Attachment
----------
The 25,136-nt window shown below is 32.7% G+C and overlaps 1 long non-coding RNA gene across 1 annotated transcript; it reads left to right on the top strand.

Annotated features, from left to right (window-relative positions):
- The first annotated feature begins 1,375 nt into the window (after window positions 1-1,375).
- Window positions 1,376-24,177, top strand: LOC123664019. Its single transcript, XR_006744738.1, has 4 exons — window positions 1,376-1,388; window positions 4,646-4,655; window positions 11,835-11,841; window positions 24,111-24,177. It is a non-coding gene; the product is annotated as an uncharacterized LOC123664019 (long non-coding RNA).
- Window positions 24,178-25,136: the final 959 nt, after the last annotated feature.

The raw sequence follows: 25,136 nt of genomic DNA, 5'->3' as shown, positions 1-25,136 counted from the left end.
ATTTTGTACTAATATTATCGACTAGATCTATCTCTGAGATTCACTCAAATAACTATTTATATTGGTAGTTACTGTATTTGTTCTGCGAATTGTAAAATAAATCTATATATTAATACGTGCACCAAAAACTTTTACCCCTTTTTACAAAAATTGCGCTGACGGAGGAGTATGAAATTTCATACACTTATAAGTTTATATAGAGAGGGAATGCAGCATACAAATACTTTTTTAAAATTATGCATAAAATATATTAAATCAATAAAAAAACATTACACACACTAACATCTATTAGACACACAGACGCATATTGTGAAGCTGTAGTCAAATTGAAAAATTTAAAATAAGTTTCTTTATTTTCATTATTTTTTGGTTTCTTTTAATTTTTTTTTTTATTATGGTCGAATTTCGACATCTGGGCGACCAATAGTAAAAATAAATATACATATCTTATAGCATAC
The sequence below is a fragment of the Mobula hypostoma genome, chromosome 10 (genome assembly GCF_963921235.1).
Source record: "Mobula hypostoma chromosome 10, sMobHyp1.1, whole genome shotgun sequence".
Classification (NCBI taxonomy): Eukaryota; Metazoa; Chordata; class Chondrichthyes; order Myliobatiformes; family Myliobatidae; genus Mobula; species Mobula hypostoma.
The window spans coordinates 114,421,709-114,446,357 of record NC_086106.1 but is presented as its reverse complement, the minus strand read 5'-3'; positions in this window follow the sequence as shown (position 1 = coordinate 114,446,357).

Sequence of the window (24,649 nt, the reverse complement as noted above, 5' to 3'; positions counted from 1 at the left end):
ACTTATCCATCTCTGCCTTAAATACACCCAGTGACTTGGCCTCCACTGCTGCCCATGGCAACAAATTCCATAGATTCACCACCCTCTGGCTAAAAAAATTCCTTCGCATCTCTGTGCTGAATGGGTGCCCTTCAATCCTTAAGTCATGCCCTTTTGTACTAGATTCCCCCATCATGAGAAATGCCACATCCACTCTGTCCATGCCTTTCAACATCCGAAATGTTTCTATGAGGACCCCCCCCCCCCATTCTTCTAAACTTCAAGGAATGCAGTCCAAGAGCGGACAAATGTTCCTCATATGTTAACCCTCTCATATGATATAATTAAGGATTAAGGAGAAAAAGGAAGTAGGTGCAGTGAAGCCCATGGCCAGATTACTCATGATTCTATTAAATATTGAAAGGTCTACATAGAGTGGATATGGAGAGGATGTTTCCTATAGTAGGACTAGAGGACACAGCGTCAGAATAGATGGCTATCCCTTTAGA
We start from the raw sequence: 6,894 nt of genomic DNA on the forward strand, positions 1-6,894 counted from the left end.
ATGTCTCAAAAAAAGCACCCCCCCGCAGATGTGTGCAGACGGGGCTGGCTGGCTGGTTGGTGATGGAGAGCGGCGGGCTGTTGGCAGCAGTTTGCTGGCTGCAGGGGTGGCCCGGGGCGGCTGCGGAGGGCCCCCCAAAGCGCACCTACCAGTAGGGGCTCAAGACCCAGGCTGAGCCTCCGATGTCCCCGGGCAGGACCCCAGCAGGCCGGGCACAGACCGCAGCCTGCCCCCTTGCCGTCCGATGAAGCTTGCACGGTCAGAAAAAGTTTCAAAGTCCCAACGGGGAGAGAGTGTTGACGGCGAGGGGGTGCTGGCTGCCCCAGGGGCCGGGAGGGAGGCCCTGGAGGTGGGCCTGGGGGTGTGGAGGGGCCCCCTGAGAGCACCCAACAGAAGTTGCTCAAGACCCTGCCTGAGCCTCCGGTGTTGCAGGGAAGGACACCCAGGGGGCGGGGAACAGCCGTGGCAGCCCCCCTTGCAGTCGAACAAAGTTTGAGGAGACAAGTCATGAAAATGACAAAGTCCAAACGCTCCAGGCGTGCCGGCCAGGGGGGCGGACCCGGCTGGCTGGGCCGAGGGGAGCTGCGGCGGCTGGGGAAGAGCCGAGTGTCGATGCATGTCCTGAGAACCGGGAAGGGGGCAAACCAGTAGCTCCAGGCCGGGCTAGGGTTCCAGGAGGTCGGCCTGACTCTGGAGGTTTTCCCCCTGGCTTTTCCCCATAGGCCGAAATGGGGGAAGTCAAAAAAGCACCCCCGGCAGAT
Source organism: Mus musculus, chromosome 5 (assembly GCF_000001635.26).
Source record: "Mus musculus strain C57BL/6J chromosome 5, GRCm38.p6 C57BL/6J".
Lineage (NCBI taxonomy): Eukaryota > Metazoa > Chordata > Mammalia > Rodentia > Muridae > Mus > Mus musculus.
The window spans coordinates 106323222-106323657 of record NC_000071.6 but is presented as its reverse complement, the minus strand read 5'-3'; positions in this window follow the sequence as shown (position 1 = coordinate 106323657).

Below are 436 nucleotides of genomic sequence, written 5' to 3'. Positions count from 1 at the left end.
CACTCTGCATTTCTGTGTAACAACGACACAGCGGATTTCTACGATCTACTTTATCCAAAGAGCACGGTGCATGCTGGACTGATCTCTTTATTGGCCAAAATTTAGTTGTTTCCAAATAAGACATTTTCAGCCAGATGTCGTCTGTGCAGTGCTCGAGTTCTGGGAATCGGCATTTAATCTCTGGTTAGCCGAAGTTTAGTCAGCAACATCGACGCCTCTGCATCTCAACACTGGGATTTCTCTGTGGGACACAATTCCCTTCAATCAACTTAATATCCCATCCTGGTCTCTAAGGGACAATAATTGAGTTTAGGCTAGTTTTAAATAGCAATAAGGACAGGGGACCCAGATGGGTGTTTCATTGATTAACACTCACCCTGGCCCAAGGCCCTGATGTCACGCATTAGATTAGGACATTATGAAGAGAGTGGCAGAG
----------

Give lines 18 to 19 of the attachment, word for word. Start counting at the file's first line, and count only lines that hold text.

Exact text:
Lineage (NCBI taxonomy): Eukaryota > Metazoa > Chordata > Mammalia > Rodentia > Muridae > Mus > Mus musculus.
The window spans coordinates 106323222-106323657 of record NC_000071.6 but is presented as its reverse complement, the minus strand read 5'-3'; positions in this window follow the sequence as shown (position 1 = coordinate 106323657).